Wildlife and Landscape Science News

Summer 2010

Wildlife Populations

Habitats and Ecosystems

Health Effects of Toxics

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Wildlife Populations

> First rangewide genetic study of golden winged warblers reveals few pure populations

Golden-winged warbler | Photo: Carl SavignacThere are far fewer genetically pure populations of the threatened golden-winged warbler - a species of global conservation concern - than previously thought, having important implications for those working in species at risk conservation, according to a recent study.

According to the published results, genetically pure populations of golden-winged warblers may only exist in Manitoba, which, according to population estimates by Partners In Flight, constitutes only one per cent of the global breeding population.

Researchers found it “very disturbing” to identify introgression in Minnesota, where 40 per cent of the global population breeds, and where the bird is not afforded any protection.

Researchers examined the genetics from 608 golden-winged warblers, and 145 blue-winged warblers, across nine U.S. states and three Canadian provinces to provide the first range-wide assessment of mitochondrial DNA (mtDNA) introgression between the golden-winged warbler and the blue-winged warbler. This is an important first step to examine pattern, level, rate and direction of gene flow between the two species and better inform conservation activities.

The study showed populations from New York displayed the highest levels of introgression, followed by mid-Wisconsin and Tennessee. All states and provinces had some level of introgression except Manitoba and Quebec.

Although scientists do not yet fully know how hybridization affects the species’ demography, they say hybridization is commonplace and typically leads to the local extirpation of golden-winged warblers.

Since 1966, an estimated 64 per cent of the global population has been lost, making it one of the fastest declining passerine species in North America. In response, it was listed in 2006 as a federally threatened species in Canada.

Although not federally listed in the U.S., the bird is listed as endangered in Indiana, Ohio, and Massachusetts; as rare or threatened in North Carolina, Maryland, Vermont and Kentucky; and considered a species of special concern in Wisconsin, Georgia, Connecticut, New Jersey and New York.

Work is underway to increase the sample size and geographic sampling area. Researchers have identified an important next step as the analysis of nuclear DNA, which is inherited from both parents, and would provide greater depth of understanding than mtDNA analysis alone, which is only inherited maternally.

Some initial findings from the most recent work indicate the genetically pure population of golden-winged warblers is even narrower than the published findings, occurring in only the most extreme limits of the breeding range in Manitoba.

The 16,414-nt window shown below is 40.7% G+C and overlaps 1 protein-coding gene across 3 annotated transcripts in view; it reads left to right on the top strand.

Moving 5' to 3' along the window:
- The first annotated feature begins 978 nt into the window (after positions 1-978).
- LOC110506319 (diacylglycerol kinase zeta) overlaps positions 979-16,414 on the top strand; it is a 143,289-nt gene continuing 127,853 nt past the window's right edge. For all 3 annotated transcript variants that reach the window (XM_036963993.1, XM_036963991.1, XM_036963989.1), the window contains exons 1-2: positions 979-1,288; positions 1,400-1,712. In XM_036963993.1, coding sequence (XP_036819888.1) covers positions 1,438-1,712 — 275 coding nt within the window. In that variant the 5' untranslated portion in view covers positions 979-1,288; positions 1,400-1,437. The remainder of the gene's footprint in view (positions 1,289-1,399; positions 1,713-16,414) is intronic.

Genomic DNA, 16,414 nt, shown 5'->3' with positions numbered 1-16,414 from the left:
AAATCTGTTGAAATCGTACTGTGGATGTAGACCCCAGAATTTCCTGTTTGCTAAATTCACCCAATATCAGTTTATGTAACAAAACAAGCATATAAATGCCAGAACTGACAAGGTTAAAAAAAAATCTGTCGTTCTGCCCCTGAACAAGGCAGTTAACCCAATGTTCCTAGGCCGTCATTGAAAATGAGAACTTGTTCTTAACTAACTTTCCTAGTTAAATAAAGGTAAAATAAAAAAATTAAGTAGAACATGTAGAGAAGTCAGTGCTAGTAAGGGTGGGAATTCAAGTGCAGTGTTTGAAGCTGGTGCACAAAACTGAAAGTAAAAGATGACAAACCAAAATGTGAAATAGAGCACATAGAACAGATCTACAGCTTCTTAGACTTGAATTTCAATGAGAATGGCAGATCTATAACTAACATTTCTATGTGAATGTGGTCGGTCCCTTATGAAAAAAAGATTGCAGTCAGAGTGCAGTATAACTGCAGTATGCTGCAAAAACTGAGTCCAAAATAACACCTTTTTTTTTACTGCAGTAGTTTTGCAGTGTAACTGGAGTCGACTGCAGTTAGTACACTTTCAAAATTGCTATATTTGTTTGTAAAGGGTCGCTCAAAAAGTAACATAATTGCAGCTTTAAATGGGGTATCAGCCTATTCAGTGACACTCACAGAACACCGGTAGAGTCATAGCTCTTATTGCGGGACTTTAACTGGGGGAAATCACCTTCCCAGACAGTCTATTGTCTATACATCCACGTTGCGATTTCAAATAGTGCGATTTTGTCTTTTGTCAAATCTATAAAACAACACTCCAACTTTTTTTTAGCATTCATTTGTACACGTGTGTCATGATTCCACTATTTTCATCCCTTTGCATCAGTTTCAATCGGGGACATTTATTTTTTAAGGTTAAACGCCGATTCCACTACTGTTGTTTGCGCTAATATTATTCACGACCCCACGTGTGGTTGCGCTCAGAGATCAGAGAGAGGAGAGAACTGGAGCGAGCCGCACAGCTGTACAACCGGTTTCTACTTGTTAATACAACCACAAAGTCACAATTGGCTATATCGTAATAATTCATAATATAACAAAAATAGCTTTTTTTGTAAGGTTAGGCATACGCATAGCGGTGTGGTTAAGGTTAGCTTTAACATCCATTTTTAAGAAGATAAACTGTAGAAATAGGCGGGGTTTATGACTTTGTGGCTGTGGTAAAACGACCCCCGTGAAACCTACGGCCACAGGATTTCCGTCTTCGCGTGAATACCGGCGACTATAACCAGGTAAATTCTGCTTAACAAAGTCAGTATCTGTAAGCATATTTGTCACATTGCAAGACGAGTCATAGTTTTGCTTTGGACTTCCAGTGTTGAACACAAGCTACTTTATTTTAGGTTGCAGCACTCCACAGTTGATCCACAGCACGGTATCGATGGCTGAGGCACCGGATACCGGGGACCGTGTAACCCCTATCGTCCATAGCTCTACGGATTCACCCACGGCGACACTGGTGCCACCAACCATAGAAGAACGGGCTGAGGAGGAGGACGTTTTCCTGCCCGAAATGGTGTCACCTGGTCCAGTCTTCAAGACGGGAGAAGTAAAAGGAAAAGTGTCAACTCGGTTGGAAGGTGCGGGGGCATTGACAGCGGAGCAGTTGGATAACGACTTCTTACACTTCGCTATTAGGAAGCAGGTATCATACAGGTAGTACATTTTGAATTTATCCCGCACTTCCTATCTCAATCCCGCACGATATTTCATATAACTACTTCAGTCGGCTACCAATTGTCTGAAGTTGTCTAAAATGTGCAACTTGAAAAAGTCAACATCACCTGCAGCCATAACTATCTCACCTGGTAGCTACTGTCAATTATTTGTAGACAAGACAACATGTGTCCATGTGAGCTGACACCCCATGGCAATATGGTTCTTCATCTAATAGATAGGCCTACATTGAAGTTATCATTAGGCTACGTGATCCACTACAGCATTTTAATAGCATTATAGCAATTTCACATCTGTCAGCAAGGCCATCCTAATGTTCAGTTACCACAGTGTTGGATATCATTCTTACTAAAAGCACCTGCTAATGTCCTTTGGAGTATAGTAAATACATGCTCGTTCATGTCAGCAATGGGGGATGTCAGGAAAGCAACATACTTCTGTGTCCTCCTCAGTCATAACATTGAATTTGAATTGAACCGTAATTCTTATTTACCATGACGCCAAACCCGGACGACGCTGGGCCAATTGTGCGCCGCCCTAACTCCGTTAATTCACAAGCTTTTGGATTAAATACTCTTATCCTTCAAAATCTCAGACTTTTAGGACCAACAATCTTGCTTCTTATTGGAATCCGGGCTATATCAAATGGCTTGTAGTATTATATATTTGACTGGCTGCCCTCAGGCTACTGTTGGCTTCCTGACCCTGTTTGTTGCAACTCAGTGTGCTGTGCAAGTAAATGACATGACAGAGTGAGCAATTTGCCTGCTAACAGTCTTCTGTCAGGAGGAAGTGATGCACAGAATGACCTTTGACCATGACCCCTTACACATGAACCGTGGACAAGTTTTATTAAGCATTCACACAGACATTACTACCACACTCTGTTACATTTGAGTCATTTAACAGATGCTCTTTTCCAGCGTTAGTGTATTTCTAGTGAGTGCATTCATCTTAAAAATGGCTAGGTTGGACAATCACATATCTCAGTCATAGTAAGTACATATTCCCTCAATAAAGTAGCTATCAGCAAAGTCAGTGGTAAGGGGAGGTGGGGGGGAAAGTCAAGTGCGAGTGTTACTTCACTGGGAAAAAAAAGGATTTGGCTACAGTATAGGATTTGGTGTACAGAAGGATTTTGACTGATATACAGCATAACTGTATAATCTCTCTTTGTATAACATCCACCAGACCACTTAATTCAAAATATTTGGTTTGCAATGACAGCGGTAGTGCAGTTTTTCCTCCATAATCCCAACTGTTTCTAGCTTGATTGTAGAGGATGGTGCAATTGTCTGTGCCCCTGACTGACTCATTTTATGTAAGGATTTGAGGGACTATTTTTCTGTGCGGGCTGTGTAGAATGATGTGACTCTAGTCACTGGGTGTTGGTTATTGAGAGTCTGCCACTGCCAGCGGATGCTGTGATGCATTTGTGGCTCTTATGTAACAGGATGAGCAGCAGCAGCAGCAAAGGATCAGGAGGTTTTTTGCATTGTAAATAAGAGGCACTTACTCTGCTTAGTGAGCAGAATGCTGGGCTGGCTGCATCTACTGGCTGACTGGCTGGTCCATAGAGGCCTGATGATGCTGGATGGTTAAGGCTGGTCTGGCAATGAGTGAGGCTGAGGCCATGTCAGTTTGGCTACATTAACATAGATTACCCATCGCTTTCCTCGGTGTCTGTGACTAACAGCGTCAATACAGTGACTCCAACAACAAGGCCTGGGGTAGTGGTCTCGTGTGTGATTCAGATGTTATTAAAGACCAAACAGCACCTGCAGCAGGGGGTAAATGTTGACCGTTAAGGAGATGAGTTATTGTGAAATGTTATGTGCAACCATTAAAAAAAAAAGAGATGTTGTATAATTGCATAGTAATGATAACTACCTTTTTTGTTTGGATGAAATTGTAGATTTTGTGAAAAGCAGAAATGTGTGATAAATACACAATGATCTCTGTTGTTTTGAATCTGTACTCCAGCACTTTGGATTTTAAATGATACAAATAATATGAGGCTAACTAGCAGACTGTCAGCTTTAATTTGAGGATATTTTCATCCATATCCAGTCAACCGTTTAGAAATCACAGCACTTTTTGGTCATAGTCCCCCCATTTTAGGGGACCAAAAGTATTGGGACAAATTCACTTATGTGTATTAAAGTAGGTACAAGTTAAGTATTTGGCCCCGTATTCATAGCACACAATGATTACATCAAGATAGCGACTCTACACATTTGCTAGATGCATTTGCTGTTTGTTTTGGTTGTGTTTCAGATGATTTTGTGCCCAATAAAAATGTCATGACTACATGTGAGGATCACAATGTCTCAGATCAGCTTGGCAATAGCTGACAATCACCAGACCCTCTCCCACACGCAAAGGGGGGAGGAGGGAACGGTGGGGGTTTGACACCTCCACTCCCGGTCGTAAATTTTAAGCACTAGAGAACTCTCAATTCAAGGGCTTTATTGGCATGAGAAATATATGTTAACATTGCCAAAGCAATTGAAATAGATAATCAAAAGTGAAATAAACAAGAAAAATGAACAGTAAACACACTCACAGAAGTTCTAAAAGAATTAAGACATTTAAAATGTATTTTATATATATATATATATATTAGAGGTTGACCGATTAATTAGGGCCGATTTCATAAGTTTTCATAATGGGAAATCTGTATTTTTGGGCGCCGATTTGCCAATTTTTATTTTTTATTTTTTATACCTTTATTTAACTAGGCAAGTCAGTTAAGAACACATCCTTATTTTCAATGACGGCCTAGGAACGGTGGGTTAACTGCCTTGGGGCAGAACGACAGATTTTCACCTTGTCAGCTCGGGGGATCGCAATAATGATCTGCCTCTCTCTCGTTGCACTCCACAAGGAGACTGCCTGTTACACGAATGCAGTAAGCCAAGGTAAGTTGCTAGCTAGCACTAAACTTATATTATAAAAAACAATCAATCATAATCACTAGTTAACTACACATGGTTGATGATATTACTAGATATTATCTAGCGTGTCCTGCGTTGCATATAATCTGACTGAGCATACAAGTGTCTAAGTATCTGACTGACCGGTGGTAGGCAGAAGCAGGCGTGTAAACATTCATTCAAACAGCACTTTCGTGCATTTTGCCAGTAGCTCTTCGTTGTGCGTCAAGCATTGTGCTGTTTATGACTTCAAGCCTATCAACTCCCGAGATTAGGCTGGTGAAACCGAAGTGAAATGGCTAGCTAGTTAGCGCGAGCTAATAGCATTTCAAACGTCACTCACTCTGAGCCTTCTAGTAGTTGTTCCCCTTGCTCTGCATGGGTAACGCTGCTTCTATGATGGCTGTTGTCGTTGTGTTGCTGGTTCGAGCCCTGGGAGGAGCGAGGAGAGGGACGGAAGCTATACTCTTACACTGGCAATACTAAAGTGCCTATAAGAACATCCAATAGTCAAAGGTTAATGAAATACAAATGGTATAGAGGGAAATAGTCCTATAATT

This work, in combination with surveys and habitat modelling, is being used by the Golden-winged Warbler Working Group to identify which habitat requirements the bird prefers. This work has also contributed to a Recovery Strategy that is currently under development for the golden-winged warbler. Habitat manipulation to prevent gene-flow between the two “sister species” is one possible solution that might enhance the chance of species recovery efforts.

Source: Vallender, R., S.L. Van Wilgenburg, L.P. Bulluck, A. Roth, R. Canterbury, J. Larkin, R. Fowlds and I.J. Lovette. 2009. Extensive rangewide mitochondrial introgression indicates substantial cryptic hybridization in the golden-winged warbler (Vermivora chrysoptera). Avian Conservation and Ecology (2)4.

Contact: Steve Van Wilgenburg (306) 975-5506 or Rachel Vallender (819) 953-3296


> Relaxation of hunting restrictions does not reduce snow goose populations, waterfowl managers encouraged to re-evaluate strategy

A recent study suggests that decade-long efforts to reduce the midcontinent population of lesser snow geese did not achieve desired effects.

Hunter with geese | Photo: Ray Alisauskas, Environment CanadaStarting in 1999, hunters were given unprecedented opportunity to hunt different populations of light geese (i.e., Ross's geese, greater and lesser snow geese) in portions of Canada and the U.S., because of the damage they were causing to terrestrial and saltmarsh ecosystems in the central and eastern Canadian Arctic and sub Arctic regions of Hudson Bay.

Despite extended hunting opportunities (including harvest during spring), the use of previously prohibited equipment, and no daily harvest or possession limits over much of North America, the midcontinent population of lesser snow geese continued to grow during these conservation measures, albeit at a reduced rate, say the study authors.